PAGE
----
Quick quiz: Is the dollar weak because Americans think President Bush is a miserable failure?
Tom Gallagher of the ISI Group has observed a bizarre, and obscure, economic indicator: The fortunes of the American president and the fortunes of the American currency seem to move in tandem. Though there is no clear reason the dollar and the president's popularity should be connected, as the chart shows, for at least the past 18 years, there has been what Gallagher calls "a loose correlation" between presidential approval ratings, as measured by the Gallup organization, and the value of the U.S. currency, as measured by the trade-weighted dollar. In general, the dollar is buoyant against its global competition when Americans approve of their president. Performance slumps when Americans disapprove. Both President Bush and the greenback have been in the grips of a steep decline since their respective early-2002 peaks.
Now, Gallagher has more hedges around this simple data presentation than you'll find ringing estates in Southampton. Correlation does not imply causation. He is quick to note that there are a gazillion-and-one factors that influence the market values of currencies and presidents. Since currency traders and Americans are essentially economic beings, it could be that they tend to buy the security (the dollar, or the president) when the U.S. economy is thriving and short it when the U.S. economy is in the dumps. In other words, both the presidential approval ratings and the dollar may be following economic health and are independent of each other.
Gallagher, though almost sheepish about boiling down the complexity of the dollar-president relationship to a chart, puts forth a poli-sci argument about how a weak president might help weaken the dollar. "I think it makes sense that the political standing of the president is a factor in the dollar's value," he said. Just as the dollar occupies an outsized role in the global currency stage, so does the U.S. president. If the president is politically weak, then Congress has a stronger hand. And, international investors like to a see a strong U.S. executive because they prefer a single national decider setting the agenda and fear a fractious, parochial Congress—regardless of which party controls which branch of government. "You'd rather have the person with the national perspective running economic policy," he said.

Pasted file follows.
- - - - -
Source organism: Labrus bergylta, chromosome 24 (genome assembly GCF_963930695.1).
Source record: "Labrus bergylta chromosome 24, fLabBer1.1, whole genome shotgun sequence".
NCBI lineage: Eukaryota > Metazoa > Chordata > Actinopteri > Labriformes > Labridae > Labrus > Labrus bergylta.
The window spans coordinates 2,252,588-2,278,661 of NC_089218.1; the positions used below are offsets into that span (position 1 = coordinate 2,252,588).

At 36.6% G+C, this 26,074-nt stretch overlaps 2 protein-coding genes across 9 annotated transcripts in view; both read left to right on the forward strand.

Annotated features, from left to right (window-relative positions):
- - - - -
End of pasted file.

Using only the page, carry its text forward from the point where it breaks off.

The Bush-dollar curve may also have a psychological component. By definition, a currency that isn't backed by a precious metal is backed by faith and confidence. In general, the dollar tends to strengthen when investors believe the U.S. economy is churning ahead and outperforming other economies, as was the case in the late 1990s, and tends to weaken when investors believe the U.S. economy is slowing down and being outperformed by other economies, as is the case today. When those closest to the president (i.e., the American people) think he's making a mess of things, it could well cause the currency's stature to suffer abroad. Deeply unpopular presidents like President Bush get that way because the public develops misgivings about their competency to handle big issues. "You feel better as a global investor if there's a strong president, because he's more capable of crisis management and making good long-term policy," Gallagher said.
What about the reverse? Is it possible that the weaker dollar causes lower presidential-approval ratings? The case for that is considerably feebler. In theory, a declining dollar would make imports more expensive, thus making American consumers feel poorer. In their reduced straits, they might take out their anger at the president. But a huge and growing chunk of imports originate in China, which has pegged its currency tightly to the dollar in recent years. The dollar today may buy fewer BMWs and Prada shoes than it did in 2002, but it buys about the same amount of Chinese-made microwaves, T-shirts, and toys. And yes, Americans who suddenly find travel to Europe prohibitively expensive might be expected to come home enraged. But most of these travelers already hated Bush. An August 2004 poll showed that voters with passports preferred John Kerry to Bush by a whopping 23-point margin.
So, the dollar and President Bush remain shackled together. Neither shows signs of reversing the longstanding downward trend. Given the global interest-rate climate—the U.S. Federal Reserve's next move will most likely be to cut interest rates if the economy continues to flag, while the rest of the world is still going full steam ahead—the forces driving down the dollar are strong. As for Bush, he continues to plumb new depths of unpopularity, and the news flow—on Iraq, on the domestic economy, on the scandal front—isn't getting any better.
In my neck of the woods, the heartland of Bushenfreude, new bumper stickers have begun to appear on the Audis, Volvos, and Priuses driven by liberal-leaning financial-services professionals: "1.20.09." The message: Things will get better when the Bush administration ends, regardless of who the successor is. Or maybe they're just predicting when the next bull market for the dollar will begin.